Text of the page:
Snowy chaos worsened by poor regional coordination, officials say

Many people found themselves without power after a January storm and headed to Starbucks to recharge both themselves and their electronics.
Washington Post Staff Writer
Sunday, January 30, 2011; 8:01 PM

The massive gridlock caused by Wednesday's snowstorm so alarmed government leaders across the Washington area that they say they will reevaluate plans for winter weather, evacuation and transportation.

After commuters reported being stuck in their cars for hours - 13, in one woman's case - elected officials in the city and suburbs said the storm's crippling impact indicates that the region remains woefully unprepared not only for the next storm but also for any event that could require large numbers of people to be on the move at the same time.

"To me, this is not about snow," said D.C. Council member Phil Mendelson (D-At Large), vice chairman of the _blankMetropolitan Washington Council of Governments. "It's about emergency preparedness and even national security. . . . We failed when it came to people leaving the city, and this wasn't even an evacuation."

Plans that might be targeted for improvement include ongoing coordination through the course of weather or emergency events, the insistence and frequency of communication with the public, and how robustly regionwide conditions should be monitored.

Local emergency managers described Wednesday's storm as one of the most harrowing events they can recall since the Sept. 11, 2001, terrorist attack on the Pentagon. The storm rapidly coated almost every major commuter route in ice and snow, they said, and a quick succession of collisions, jackknifed tractor-trailers and stuck vehicles cascaded through the region's transportation network.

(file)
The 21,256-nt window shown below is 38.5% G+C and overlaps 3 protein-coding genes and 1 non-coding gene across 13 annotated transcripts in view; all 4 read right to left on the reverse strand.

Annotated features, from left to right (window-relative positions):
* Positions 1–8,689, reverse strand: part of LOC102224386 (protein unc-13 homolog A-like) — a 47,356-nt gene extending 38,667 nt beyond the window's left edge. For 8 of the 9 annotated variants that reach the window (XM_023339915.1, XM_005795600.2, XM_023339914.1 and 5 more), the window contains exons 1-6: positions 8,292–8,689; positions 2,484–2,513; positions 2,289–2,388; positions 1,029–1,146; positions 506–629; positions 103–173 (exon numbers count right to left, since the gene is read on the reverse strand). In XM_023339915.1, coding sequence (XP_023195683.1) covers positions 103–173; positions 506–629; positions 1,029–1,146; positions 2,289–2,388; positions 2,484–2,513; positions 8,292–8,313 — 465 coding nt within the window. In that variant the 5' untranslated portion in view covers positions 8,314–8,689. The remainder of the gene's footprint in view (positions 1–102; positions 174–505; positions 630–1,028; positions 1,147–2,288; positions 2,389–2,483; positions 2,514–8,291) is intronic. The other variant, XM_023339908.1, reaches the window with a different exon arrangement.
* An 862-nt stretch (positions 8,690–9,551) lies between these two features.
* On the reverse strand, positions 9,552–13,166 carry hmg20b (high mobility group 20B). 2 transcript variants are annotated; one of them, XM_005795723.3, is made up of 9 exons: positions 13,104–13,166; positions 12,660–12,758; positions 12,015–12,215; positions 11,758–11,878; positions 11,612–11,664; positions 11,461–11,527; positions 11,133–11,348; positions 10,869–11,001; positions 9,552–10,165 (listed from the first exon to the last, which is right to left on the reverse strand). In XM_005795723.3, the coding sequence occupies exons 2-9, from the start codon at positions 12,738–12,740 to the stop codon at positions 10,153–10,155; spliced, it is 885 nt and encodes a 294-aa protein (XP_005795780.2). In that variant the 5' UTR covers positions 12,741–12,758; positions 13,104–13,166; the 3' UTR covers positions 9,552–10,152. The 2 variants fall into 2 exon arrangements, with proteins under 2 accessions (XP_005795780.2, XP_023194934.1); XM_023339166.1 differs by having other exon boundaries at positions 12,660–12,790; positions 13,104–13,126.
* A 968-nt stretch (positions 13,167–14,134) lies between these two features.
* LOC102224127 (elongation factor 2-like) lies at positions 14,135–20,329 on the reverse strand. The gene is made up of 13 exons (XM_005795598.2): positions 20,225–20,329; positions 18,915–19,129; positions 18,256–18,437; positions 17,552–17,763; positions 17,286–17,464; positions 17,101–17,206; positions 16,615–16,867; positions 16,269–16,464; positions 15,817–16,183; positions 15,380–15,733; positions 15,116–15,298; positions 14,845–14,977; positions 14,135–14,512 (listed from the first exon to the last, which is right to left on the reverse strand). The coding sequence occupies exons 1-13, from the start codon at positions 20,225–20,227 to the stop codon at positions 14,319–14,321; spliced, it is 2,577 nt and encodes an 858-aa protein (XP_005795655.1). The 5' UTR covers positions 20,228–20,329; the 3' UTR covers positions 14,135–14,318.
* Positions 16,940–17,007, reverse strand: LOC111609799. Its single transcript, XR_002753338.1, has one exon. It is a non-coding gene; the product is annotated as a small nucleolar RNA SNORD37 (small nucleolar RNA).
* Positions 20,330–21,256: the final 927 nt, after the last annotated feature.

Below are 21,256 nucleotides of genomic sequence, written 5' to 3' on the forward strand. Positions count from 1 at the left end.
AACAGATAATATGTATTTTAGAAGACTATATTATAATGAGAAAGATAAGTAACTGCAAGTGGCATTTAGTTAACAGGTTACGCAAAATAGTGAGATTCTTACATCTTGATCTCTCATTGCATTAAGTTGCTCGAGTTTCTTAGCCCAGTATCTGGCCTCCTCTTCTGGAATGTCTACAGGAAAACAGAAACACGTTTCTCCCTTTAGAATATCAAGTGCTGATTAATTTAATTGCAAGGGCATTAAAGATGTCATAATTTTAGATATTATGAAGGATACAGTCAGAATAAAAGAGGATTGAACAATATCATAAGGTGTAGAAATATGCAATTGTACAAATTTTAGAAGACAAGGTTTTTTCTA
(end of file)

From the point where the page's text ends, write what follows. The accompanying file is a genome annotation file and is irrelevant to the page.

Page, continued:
In the District, efforts to clear downtown streets might have been slowed because, Mayor Vincent C. Gray (D) said, the city's 70 traffic-control officers were used to help plow snow off city streets. This placed the responsibility of keeping intersections moving freely on the already overburdened police. Gray said the city will have to reevaluate that policy.

But the problems extended far beyond, creating what a spokesman for the Maryland Emergency Management Agency said was a traffic jam from north of Baltimore through Northern Virginia.

"We have to put our minds together and see if we might be able to come up with some reasonable ways to deal with this," spokesman Ed McDonough said.

Officials said Wednesday's events underscore that the current regional snow plans - which were refined after back-to-back storms in February - continue to fall short. The region's response to Wednesday's storm also is renewing debate about when and how government leaders should instruct people to shelter in place instead of hitting the roads during extreme weather or emergencies.

Currently, when at least an inch of snow is in the forecast, _blankthe Council of Governments organizes a conference call among 17 local governments, the National Weather Service and the federal _blankOffice of Personnel Management to discuss whether schools and government offices will close and how highways will be treated.

But COG officials said the regional snow plan does not address how local governments should work together once a storm begins. This leaves it up to each jurisdiction to make decisions such as which roads should be closed and whether that information needs to be shared with the public or a neighboring jurisdiction. Mendelson said he hoped the group could begin addressing problems at its March 9 meeting.

On Wednesday, officials said, part of the District's gridlock was caused by problems that originated in Virginia or Maryland, such as a 4 p.m. accident on Interstate 395 that backed up traffic on the 14th Street Bridge. At times, officials said, it was difficult to determine the best routes to recommend to motorists.

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